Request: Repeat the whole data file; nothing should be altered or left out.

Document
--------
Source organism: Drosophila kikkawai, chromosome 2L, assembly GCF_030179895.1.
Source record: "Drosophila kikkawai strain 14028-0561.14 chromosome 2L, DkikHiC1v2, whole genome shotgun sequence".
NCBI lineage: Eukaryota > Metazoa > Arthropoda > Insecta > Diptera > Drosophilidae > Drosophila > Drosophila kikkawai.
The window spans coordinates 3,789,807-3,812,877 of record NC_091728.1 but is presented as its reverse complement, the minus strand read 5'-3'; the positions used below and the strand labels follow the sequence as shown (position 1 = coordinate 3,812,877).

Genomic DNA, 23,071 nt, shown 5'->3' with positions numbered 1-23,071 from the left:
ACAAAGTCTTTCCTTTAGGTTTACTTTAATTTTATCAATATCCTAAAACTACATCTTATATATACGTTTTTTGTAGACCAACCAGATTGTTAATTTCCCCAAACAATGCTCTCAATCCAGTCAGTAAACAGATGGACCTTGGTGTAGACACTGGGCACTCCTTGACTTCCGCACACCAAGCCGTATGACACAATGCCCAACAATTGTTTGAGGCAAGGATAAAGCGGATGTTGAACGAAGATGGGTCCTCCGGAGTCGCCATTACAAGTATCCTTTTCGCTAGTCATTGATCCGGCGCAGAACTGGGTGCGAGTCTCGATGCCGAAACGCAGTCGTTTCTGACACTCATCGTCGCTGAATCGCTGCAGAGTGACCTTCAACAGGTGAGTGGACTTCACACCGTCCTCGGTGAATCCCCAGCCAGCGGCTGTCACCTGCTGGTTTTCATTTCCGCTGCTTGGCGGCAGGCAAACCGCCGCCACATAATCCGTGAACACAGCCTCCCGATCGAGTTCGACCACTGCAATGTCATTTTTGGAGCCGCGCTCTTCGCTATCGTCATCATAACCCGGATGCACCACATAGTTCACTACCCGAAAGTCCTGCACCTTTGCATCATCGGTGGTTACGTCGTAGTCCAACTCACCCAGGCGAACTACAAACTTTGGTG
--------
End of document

Source organism: Drosophila kikkawai, chromosome 2L, assembly GCF_030179895.1.
Source record: "Drosophila kikkawai strain 14028-0561.14 chromosome 2L, DkikHiC1v2, whole genome shotgun sequence".
NCBI lineage: Eukaryota > Metazoa > Arthropoda > Insecta > Diptera > Drosophilidae > Drosophila > Drosophila kikkawai.
The window spans coordinates 3,789,807-3,812,877 of record NC_091728.1 but is presented as its reverse complement, the minus strand read 5'-3'; the positions used below and the strand labels follow the sequence as shown (position 1 = coordinate 3,812,877).

Genomic DNA, 23,071 nt, shown 5'->3' with positions numbered 1-23,071 from the left:
ACAAAGTCTTTCCTTTAGGTTTACTTTAATTTTATCAATATCCTAAAACTACATCTTATATATACGTTTTTTGTAGACCAACCAGATTGTTAATTTCCCCAAACAATGCTCTCAATCCAGTCAGTAAACAGATGGACCTTGGTGTAGACACTGGGCACTCCTTGACTTCCGCACACCAAGCCGTATGACACAATGCCCAACAATTGTTTGAGGCAAGGATAAAGCGGATGTTGAACGAAGATGGGTCCTCCGGAGTCGCCATTACAAGTATCCTTTTCGCTAGTCATTGATCCGGCGCAGAACTGGGTGCGAGTCTCGATGCCGAAACGCAGTCGTTTCTGACACTCATCGTCGCTGAATCGCTGCAGAGTGACCTTCAACAGGTGAGTGGACTTCACACCGTCCTCGGTGAATCCCCAGCCAGCGGCTGTCACCTGCTGGTTTTCATTTCCGCTGCTTGGCGGCAGGCAAACCGCCGCCACATAATCCGTGAACACAGCCTCCCGATCGAGTTCGACCACTGCAATGTCATTTTTGGAGCCGCGCTCTTCGCTATCGTCATCATAACCCGGATGCACCACATAGTTCACTACCCGAAAGTCCTGCACCTTTGCATCATCGGTGGTTACGTCGTAGTCCAACTCACCCAGGCGAACTACAAACTTTGGTG